The US court cited another case involving Israeli receivers appointed by an Israeli court in proceedings that began prior to the worldwide moratorium. In that case, the US court elaborated: "it is for this Court, with jurisdiction over the Chapter 11 Cases, to decide whether and when to grant relief from the stay, but respectfully, not for the Israeli Court to decide to not recognize and apply the stay." The US courts view the worldwide moratorium as prohibiting courts (foreign or otherwise) from acting where a US bankruptcy court has established jurisdiction.
Although the Singapore courts have yet to decide on a case relating to the worldwide moratorium issued by a Singapore court, the Re Zetta Jet (2) court's decision focuses on an injunction, which past courts have noted is akin to Singapore's version of the worldwide moratorium. The following commentary by the Re Zetta Jet (2) court suggests the position Singapore courts would take should parties violate its worldwide moratorium:
"Flouting a Singapore order will carry consequences. Those advising in restructuring and insolvency matters abroad would do well to take note of that. Those breaching orders issued by Singaporean courts may not need to come to Singapore and may feel that they can thumb their noses with safety from foreign shores. But should they ever need to look to assets or information in Singapore, they will have to answer for their conduct. In the present case, the consensual discharge resolved the issue for the Trustee. The same result may not arise in other cases."
The court's strong reaction is representative of how seriously it views such actions. It is also notable that while Re Zetta Jet (2) is in line with the US position, it stops short of implying any impact on foreign courts, in contrast to the position of the US courts.
From a practical aspect, conflicting orders from separate courts will likely cause unnecessary delays and costs to parties involved. This was seen with the delay in the Re Zetta Jet (1) and Re Zetta Jet (2) recognition proceedings in Singapore. From a US bankruptcy court's perspective, a proceeding such as the Singapore Injunction is not fundamentally different from the normal commencement or continuation of actions or proceedings against the debtor in violation of the US worldwide moratorium. The US bankruptcy courts have generally interpreted the automatic stay broadly to apply to proceedings which threaten the debtor's restructuring efforts. In the contrary position, US courts have respected worldwide moratoriums from other countries, reasoning that "[t]he United States cannot expect that foreign courts will recognize the extraterritorial reach of its own automatic stay... if its courts do not equally recognize the impact in the United States of a foreign automatic stay."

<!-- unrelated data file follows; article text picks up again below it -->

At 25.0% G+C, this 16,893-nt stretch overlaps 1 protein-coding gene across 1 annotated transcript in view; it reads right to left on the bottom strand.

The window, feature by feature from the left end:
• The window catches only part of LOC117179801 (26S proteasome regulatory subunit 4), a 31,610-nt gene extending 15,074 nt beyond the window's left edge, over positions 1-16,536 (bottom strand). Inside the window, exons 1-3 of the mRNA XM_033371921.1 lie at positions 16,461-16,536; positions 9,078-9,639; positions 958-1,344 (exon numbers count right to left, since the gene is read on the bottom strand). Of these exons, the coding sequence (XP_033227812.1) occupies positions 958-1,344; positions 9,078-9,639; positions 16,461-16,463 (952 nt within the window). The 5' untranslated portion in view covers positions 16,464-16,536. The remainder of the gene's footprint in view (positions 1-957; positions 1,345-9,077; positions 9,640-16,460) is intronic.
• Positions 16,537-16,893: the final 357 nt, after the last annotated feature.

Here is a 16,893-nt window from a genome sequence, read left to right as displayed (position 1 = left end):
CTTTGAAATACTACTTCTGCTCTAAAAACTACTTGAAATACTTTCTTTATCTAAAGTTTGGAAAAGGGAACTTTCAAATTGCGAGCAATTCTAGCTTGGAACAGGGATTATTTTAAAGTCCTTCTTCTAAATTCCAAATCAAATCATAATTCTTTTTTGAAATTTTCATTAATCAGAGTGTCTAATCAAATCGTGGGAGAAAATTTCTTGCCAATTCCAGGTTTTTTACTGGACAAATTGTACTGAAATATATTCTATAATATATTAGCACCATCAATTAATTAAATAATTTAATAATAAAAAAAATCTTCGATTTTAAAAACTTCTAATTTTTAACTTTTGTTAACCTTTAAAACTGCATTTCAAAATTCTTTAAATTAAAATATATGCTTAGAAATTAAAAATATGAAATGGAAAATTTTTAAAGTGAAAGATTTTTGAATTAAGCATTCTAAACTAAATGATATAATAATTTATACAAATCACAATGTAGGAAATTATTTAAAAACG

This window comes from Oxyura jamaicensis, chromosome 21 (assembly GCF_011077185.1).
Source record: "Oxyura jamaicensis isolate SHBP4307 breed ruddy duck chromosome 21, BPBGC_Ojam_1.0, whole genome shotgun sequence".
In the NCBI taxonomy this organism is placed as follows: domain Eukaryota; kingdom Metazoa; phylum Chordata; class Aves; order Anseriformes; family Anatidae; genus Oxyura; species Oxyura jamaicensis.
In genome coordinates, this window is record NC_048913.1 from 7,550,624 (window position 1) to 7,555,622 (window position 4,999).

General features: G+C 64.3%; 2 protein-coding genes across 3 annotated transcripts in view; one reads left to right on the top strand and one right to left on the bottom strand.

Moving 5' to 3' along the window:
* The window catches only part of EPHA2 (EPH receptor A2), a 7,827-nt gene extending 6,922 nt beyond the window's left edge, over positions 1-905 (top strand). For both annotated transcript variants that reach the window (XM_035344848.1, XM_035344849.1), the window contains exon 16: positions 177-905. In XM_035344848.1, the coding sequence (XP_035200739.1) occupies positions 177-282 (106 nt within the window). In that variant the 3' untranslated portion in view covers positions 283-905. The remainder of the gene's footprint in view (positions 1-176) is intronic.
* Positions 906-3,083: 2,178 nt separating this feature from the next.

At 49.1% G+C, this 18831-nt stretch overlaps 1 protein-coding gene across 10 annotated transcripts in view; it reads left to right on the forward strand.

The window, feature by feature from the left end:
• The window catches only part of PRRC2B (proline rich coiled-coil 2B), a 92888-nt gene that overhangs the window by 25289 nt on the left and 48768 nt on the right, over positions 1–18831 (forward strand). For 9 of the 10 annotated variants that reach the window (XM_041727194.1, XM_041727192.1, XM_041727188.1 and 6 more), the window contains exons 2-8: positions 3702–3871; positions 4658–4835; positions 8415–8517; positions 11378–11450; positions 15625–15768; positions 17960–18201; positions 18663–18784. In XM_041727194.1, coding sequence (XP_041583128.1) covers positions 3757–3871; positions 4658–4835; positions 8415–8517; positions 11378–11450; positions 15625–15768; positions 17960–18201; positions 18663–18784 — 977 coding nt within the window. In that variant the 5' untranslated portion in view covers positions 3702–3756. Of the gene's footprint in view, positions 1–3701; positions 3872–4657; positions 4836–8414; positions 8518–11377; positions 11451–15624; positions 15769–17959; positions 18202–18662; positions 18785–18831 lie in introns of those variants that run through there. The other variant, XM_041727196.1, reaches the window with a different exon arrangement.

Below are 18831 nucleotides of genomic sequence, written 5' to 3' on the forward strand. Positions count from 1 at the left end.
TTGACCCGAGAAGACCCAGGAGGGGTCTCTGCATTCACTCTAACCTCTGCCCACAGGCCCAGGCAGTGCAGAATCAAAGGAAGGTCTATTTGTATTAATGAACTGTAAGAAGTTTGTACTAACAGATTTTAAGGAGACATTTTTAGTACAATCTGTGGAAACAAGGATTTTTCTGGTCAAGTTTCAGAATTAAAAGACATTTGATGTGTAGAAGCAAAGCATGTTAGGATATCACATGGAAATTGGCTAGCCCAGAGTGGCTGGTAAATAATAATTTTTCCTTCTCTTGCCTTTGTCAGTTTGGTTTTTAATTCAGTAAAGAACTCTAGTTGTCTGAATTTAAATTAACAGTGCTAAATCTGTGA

For restructuring cases in Singapore, creditors should note that the Singapore rules already provide a key safeguard to balance the moratorium by requiring debtors to provide evidence of creditor support in favour of the moratorium. However, where a Singapore court grants a moratorium notwithstanding the objections of a particular creditor, such creditor should consider seeking remedies directly from the Singapore courts. The court in Re Zetta Jet (1) advised parties that if there were any error in ordering the Singapore Injunction, "the proper course would be to apply to set it aside or appeal." In similar circumstances, the US courts have advised that parties could request the US court itself to determine that the Chapter 11 proceedings were not legitimate and seek various remedies under its bankruptcy laws, including stay relief, abstention, and/or dismissal or conversion.
When dealing with a Singapore moratorium with extraterritorial effect, the Singapore courts will likely look to the approach of the Re Zetta Jet (2) court, as well as the approach of the US courts as it has done in past restructuring cases. Notwithstanding principles of international comity, there are circumstances where foreign courts may choose not to recognise or enforce a worldwide moratorium whether arising by operation of law in the US or by court order in Singapore. That being said, Singapore's success as a cross-border restructuring hub relies on parties abroad respecting its court orders, including any moratorium. In Re Zetta Jet (2), the court's strong and adverse reaction to parties "flouting a Singapore order" is a sign of the importance of this issue under Singapore's new restructuring regime.